Predict Q2 to come in around $0.16 - $0.19 which is well below current estimates. This is based index linked charters with over 1 month in the books and FFA rates for the rest of Q2 flat to slightly declining with the exception of capes which may improve near 10K by end of Q.
Interesting pop yesterday. Not likely sustainable with continued delining revenues and EPS due to boomtime charters rolling off. As Semper posted in a separate thread, If this thing reverts to historical industry PE of 7.5 or even a stretch at 10, its still overvalued.
Still short 100 May $8 calls and may add some or roll into June $8 if the runup continues.
show me the link for that threat. you liar. you got caught being manipulative by using two different alias' to bash.
you posted your personal info. on a public message board that included your name and email.
maybe you should grow up and stop playing games on so many boards. either your d#mb for posting that information (that's my guess) or u just like the attention.
are u getting paid to do this? what gives?
Yes, I understand very well these accounting tricks with depreciation, i.e., as you showed, company can take “one-time” charge killing earnings big time in one quarter and then it has many quarters of “higher” earnings. However, it will not change cumulated earnings, and, moreover, as I said in preceding message, it doesn’t affect cash flow at all, and professional valuation is based on cash flow (discounted cash-flow model). In other words, these depreciation/book value tricks are good for Yahoo message board discussions usually going like this: you, moron, (‘moron’ in caps) don’t understand this; nope it’s you, fool, (‘fool’ in caps) don’t understand that, and so on. These discussions do not affect stock “fair value”.
Regarding main factor affecting fair value here, it is debt, not even debt covenants linked to some ratios. Debt covenants are habitually waived by banks for ‘small fee’, at worst-case scenario; it’s often taken as non-event. At the same time, debt interest payments directly affect both earnings and cash flow. Moreover, debt principal repayments affect cash flow big time; earnings are not affected, but, as I mentioned above, it’s cash flow that defines professional valuation; i.e. I agree with you on this last point.
>>I don't think that "inflated" book value is directly linked to earnings<<
Might I convince you otherwise?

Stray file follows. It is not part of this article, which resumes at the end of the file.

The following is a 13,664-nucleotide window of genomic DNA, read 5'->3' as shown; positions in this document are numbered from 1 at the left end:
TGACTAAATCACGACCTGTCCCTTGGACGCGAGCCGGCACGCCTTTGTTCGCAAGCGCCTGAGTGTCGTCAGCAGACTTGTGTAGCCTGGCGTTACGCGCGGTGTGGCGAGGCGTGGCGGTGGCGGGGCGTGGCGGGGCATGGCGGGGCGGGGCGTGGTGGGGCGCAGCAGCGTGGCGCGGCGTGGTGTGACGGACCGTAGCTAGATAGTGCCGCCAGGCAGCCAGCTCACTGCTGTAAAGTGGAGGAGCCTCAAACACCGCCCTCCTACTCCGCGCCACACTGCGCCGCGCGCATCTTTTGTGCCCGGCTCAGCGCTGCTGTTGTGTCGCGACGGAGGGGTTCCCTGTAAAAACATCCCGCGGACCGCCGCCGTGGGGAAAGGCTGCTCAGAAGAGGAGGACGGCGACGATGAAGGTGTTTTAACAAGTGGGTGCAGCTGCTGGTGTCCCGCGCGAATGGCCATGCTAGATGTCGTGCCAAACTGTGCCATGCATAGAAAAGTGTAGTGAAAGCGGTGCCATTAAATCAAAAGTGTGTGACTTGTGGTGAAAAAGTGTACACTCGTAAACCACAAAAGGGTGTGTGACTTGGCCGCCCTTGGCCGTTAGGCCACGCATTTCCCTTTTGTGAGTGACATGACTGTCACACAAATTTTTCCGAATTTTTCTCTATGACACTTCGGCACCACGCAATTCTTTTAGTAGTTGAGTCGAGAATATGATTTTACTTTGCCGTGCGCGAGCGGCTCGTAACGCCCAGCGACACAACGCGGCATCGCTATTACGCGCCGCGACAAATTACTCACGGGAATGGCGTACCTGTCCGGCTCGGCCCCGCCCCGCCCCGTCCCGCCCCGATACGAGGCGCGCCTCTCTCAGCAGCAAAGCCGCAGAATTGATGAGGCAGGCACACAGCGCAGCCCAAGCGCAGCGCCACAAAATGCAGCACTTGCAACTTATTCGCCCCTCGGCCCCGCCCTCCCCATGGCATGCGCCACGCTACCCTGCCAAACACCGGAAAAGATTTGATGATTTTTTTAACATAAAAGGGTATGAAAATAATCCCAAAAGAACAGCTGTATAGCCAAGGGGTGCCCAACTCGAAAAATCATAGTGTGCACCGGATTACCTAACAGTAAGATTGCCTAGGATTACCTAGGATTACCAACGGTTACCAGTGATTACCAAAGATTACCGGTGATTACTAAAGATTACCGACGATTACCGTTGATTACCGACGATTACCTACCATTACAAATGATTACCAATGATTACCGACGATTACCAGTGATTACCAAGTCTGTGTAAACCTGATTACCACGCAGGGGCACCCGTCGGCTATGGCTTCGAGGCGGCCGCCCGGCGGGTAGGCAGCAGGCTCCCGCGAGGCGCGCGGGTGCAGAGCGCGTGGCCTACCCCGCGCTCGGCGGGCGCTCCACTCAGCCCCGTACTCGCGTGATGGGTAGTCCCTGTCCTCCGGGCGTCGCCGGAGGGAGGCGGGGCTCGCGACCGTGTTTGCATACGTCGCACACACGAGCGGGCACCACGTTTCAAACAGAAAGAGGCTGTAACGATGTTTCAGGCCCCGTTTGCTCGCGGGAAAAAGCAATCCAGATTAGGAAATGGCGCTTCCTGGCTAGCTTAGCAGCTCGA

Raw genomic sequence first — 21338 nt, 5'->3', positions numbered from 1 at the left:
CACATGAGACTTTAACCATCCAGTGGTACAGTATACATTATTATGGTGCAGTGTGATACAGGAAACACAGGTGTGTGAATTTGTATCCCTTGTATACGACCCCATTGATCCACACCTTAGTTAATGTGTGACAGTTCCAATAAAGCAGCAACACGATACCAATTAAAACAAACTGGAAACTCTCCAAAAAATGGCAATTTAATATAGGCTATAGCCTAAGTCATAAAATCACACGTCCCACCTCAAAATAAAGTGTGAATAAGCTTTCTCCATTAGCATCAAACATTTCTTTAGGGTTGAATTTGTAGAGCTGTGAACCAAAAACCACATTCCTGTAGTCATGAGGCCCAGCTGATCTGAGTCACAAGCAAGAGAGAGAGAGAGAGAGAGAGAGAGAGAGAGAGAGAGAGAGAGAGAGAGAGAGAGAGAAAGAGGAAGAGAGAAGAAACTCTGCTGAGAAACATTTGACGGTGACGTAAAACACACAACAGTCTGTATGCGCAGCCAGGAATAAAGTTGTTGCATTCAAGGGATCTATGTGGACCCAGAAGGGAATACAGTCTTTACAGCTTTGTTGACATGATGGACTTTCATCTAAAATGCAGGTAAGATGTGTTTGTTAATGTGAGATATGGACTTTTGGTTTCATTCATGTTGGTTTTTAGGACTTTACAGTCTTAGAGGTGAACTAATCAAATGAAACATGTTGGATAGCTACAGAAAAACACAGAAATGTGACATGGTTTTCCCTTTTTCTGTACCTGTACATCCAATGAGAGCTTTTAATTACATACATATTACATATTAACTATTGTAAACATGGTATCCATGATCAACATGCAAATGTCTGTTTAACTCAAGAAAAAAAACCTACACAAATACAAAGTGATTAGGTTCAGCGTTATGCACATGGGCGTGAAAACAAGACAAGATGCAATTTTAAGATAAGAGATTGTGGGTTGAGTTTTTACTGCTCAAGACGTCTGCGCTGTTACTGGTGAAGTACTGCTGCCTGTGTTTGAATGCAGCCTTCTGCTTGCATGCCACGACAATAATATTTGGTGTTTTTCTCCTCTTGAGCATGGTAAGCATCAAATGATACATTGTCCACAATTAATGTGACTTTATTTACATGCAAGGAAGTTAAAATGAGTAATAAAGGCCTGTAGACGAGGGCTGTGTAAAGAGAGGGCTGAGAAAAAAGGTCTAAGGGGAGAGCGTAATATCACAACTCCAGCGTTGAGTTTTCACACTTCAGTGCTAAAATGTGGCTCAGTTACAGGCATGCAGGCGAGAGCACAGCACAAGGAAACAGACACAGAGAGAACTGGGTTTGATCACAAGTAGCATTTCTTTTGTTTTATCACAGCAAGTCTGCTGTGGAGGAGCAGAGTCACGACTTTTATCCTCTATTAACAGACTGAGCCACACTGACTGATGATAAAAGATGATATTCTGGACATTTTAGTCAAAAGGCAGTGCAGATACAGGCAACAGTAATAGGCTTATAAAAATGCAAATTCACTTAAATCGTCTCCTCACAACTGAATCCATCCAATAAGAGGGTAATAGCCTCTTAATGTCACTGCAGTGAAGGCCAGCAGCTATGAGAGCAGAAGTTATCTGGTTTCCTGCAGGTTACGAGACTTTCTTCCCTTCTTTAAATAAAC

To keep this simple, assume GNK took a 33% write down in the value of its boats and that the reduction in depreciation was proportional, so apx $11m reduction in Q1 depreciation. There are apx 35m shares outstanding. Which means that a reduction in depreciation resulting from a 33% asset write down would have increased Q1 EPS by apx .31 share. Instead of reporting .38 GNK would have reported .69. Annualize that (x4) and use a "normal" multiple of 7 and GNK is magically a $19 stock!
Given that EPS is projected to go to 0 or below in 2012, the depreciation charge could be significant - the difference between reporting a loss and positive EPS.
There are, of course, those pesky financial covenants that would mitigate against a potential write down. But the depreciation number is as "bogus" a number as the asset values, which results in an understatement of EPS.
>>any depreciation changes are non-cash and they shouldn't affect company valuations<<
That depends on the valuations being used. See above. Also consider that P/E, TIE, ROA, ROE... they're all affected by the depreciation charge.
For some businesses where depreciation is a small % of total operating expense, this would be no big deal. But for GNK - for many/most of the bulkers - depreciation is close to 1/2 of total operating expenses.
>>I think that the main issue here, affecting valuation, is debt. <<
Q1 (non-cash) depreciation is 1.5x interest expense, so the company could report negative earnings and still be able to make interest payments.
That coverage may drop in Q2 due to lower spot rates and increased bunker prices (voyage expenses). Will be interesting to see.
The killer is going to be debt repayments - particularly after 2012 when they double.
Never say never; it is stock market, anything may happen. However, industry statistics point to worsening rate conditions. If you are interested in numbers, you can find some of them in following transcript: http://seekingalpha.com/article/268459-diana-shipping-s-ceo-discusses-q1-2011-results-earnings-call-transcript?source=yahoo
Actually, some numbers from this conference call are used in Motley Fool article discussed today on dry-bulk boards, but it makes sense to check the original source, because Motley Fool reputation is not too high, imho.
Gosh, simper, you almost sounded lucid and loosely relevant in my approach to investing/trading. By the way, it is real until it is changed. Don't kid yourself. The little guy with the clip board and the tables establishes the value of the asset.
I really don't care. I will watch the published data and make my decisions with the visibility of the market's visibility. Not somebody's vision of how bad we're being lied to.
I am unsure if your reply was for me. I am bit older than 18, though it has nothing to do with this stock, or, better say, with this sector.
It is a bit dangerous to keep things too simple, i.e. overlooking sector specifics. Simple glance over shipping rates (or BDI chart for, let say, last 12 months) should convince, unless you are in serious denial mode, that this sector is in big trouble.